Star Trek Beyond may not have received a stellar critical response, but it can be said that it – and the franchise’s two previous films – handle the philosophy of time travel much better than many other works of science fiction.
This is mainly because the rebooted Star Trek series is not set in the same universe as the original series, but in a parallel universe that shares a similar history – up to a point. In the first film of the rebooted series, Star Trek (2009), a number of characters from the original Star Trek universe – Spock, along with a Romulan bad guy Nero and his henchmen – fall into a black hole in the year 2387. The Romulans emerge in the parallel universe in the year 2233, and Spock 25 years later.
The Romulans’ presence in the parallel universe is felt almost immediately: they destroy the Federation starship USS Kelvin, killing Kirk’s father in the process. As Spock observes: “Nero’s very presence has altered the flow of history … creating an entirely new chain of incidents.” The parallel universe and the original universe diverge in significant ways from that point onwards. In the parallel universe the fatherless Kirk grows up bitter and directionless, Kirk and Spock meet the Spock from the original universe, and the planet Vulcan is destroyed: all events that did not occur in the universe of the original series.
The divergences between the two universes are explored further in the second film of the rebooted series, Star Trek Into Darkness (2013). Here, the crew of the Enterprise go up against the genetically-engineered villain Khan, as had the original crew in Star Trek II: The Wrath of Khan (1982). But how this plays out is different in virtually every aspect, as is the way that the two crews find to defeat him.
The way time travel was used to reboot the Star Trek series is, then, quite sophisticated. This is markedly different from many other time travel movies, which typically involve a single timeline along which characters travel back and change the past. This is the model used in the Terminator films, and even in one of earlier Star Trek films, Star Trek IV: The Voyage Home (1986), in which the original crew of the Enterprise travels back in time to the 20th century to pick up two whales needed to resolve a crisis occurring in their own time.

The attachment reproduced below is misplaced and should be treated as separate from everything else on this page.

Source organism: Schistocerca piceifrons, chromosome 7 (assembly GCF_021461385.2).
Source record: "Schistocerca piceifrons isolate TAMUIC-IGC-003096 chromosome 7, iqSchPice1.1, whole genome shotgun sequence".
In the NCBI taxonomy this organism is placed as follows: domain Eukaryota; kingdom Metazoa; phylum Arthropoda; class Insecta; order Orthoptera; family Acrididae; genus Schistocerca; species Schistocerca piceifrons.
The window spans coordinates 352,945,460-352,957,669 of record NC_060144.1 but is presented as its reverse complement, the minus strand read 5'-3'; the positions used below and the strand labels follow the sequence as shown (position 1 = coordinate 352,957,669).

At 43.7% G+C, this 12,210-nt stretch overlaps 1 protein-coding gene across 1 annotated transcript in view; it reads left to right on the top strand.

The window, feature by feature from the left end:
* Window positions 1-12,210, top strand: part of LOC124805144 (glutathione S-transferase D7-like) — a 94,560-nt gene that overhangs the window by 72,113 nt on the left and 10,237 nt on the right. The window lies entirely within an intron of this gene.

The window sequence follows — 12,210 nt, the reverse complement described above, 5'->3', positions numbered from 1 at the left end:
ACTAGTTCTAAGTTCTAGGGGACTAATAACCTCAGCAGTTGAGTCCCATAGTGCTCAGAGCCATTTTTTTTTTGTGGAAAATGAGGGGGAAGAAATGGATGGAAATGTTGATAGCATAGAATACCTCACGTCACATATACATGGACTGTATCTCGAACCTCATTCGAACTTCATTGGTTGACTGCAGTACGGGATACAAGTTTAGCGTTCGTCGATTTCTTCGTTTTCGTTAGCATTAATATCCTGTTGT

The grandfather paradox
The problem with this model of time travel is that it leads to logical absurdity. This is traditionally shown through the grandfather paradox, which goes like this: suppose you travelled back in time and killed your biological grandfather before he met your grandmother. Then you would never have been conceived, so you would not have existed to travel back in time in the first place. There are obvious contradictions in this scenario (you both existed and didn’t exist, the time travel both took place and didn’t), which tells us that it is impossible.
But a paradox doesn’t only arise when time travellers are intent on killing their grandparents, but when they seek to change the past in any way. Suppose that someone today goes back in time in order to change the past in a relatively modest way, for example by carving her name in a tree at midday on January 1 1900. Logic indicates that she cannot succeed, because if she did it would be both true that her name was carved in the tree at midday on January 1 in 1900 and false that her name was carved on the tree at midday on January 1 1900. The contradiction means that it cannot happen.
It is often thought that the grandfather paradox shows that time travel is impossible, but in fact it shows the impossibility of changing the past, which is not the same thing. The paradox does not rule out time travel as such, only the possibility of time travellers changing the past. In a single timeline, there is no way to change the past, even if time travel is possible. And if there are multiple timelines, played out in parallel universes, there is still no way to change the past of any of them, even if time travel is possible.
Of course, the idea that there are parallel universes is common in works of science fiction. But it is also taken seriously by many contemporary scientists and philosophers. According to some theories, parallel universes are entirely separate from each other and cannot interact, while other theories hold that parallel universes do interact, making it possible that one day we might be able to test for them. Some physicists even suggest that it might be possible to travel to a parallel universe.
And if there are parallel universes, and it is possible to travel from a particular date in one to a different date in another, then it is possible for travellers to change the events of the timeline they are visiting from what they otherwise would have been. Here, the past is not being changed, only the future. The writers behind the rebooted Star Trek franchise understood this well – and as a result have deftly handled the tricky matter of time travel without falling into the paradoxes that plague some other works of science fiction.
Reader in Philosophy, Manchester Metropolitan University
This article was originally published on The Conversation